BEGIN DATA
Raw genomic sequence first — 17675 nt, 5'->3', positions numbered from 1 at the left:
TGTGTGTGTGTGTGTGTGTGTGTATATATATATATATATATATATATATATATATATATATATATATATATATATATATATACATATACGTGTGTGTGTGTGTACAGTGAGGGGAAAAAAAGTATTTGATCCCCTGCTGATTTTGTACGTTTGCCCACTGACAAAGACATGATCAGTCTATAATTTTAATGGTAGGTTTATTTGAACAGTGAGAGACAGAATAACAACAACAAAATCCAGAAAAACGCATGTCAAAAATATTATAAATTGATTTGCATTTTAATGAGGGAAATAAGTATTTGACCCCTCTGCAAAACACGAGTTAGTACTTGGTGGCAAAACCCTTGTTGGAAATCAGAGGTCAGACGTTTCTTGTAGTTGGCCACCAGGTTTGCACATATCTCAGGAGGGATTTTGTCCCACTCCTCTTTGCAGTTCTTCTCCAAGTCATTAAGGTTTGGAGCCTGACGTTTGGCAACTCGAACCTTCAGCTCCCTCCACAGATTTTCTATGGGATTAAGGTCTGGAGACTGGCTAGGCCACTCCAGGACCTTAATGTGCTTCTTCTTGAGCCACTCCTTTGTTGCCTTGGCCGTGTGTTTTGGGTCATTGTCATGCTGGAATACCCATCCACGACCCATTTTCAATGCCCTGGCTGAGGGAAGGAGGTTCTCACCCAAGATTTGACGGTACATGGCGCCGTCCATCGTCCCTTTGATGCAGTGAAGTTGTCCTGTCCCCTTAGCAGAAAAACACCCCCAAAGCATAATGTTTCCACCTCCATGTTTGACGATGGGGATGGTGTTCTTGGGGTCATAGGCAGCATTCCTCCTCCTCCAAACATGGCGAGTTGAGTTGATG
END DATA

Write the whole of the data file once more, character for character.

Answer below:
Raw genomic sequence first — 17675 nt, 5'->3', positions numbered from 1 at the left:
TGTGTGTGTGTGTGTGTGTGTGTATATATATATATATATATATATATATATATATATATATATATATATATATATATATATACATATACGTGTGTGTGTGTGTACAGTGAGGGGAAAAAAAGTATTTGATCCCCTGCTGATTTTGTACGTTTGCCCACTGACAAAGACATGATCAGTCTATAATTTTAATGGTAGGTTTATTTGAACAGTGAGAGACAGAATAACAACAACAAAATCCAGAAAAACGCATGTCAAAAATATTATAAATTGATTTGCATTTTAATGAGGGAAATAAGTATTTGACCCCTCTGCAAAACACGAGTTAGTACTTGGTGGCAAAACCCTTGTTGGAAATCAGAGGTCAGACGTTTCTTGTAGTTGGCCACCAGGTTTGCACATATCTCAGGAGGGATTTTGTCCCACTCCTCTTTGCAGTTCTTCTCCAAGTCATTAAGGTTTGGAGCCTGACGTTTGGCAACTCGAACCTTCAGCTCCCTCCACAGATTTTCTATGGGATTAAGGTCTGGAGACTGGCTAGGCCACTCCAGGACCTTAATGTGCTTCTTCTTGAGCCACTCCTTTGTTGCCTTGGCCGTGTGTTTTGGGTCATTGTCATGCTGGAATACCCATCCACGACCCATTTTCAATGCCCTGGCTGAGGGAAGGAGGTTCTCACCCAAGATTTGACGGTACATGGCGCCGTCCATCGTCCCTTTGATGCAGTGAAGTTGTCCTGTCCCCTTAGCAGAAAAACACCCCCAAAGCATAATGTTTCCACCTCCATGTTTGACGATGGGGATGGTGTTCTTGGGGTCATAGGCAGCATTCCTCCTCCTCCAAACATGGCGAGTTGAGTTGATG